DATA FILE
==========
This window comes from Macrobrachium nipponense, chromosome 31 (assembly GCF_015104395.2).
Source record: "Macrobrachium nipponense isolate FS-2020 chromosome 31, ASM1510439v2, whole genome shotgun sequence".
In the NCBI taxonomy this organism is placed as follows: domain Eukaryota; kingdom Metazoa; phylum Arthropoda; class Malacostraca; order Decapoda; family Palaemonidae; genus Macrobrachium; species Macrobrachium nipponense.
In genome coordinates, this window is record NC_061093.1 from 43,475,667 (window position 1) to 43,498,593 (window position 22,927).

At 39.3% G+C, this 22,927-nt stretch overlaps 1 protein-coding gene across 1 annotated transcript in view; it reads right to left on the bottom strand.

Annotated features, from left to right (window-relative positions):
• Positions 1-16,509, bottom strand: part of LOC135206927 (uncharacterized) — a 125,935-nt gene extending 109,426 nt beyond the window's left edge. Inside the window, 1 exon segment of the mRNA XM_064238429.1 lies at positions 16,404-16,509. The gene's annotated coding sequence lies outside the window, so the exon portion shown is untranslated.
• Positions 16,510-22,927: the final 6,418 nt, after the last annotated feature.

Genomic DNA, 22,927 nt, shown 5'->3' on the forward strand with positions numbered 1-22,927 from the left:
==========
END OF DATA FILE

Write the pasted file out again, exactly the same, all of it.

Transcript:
This window comes from Macrobrachium nipponense, chromosome 31 (assembly GCF_015104395.2).
Source record: "Macrobrachium nipponense isolate FS-2020 chromosome 31, ASM1510439v2, whole genome shotgun sequence".
In the NCBI taxonomy this organism is placed as follows: domain Eukaryota; kingdom Metazoa; phylum Arthropoda; class Malacostraca; order Decapoda; family Palaemonidae; genus Macrobrachium; species Macrobrachium nipponense.
In genome coordinates, this window is record NC_061093.1 from 43,475,667 (window position 1) to 43,498,593 (window position 22,927).

At 39.3% G+C, this 22,927-nt stretch overlaps 1 protein-coding gene across 1 annotated transcript in view; it reads right to left on the bottom strand.

Annotated features, from left to right (window-relative positions):
• Positions 1-16,509, bottom strand: part of LOC135206927 (uncharacterized) — a 125,935-nt gene extending 109,426 nt beyond the window's left edge. Inside the window, 1 exon segment of the mRNA XM_064238429.1 lies at positions 16,404-16,509. The gene's annotated coding sequence lies outside the window, so the exon portion shown is untranslated.
• Positions 16,510-22,927: the final 6,418 nt, after the last annotated feature.

Genomic DNA, 22,927 nt, shown 5'->3' on the forward strand with positions numbered 1-22,927 from the left: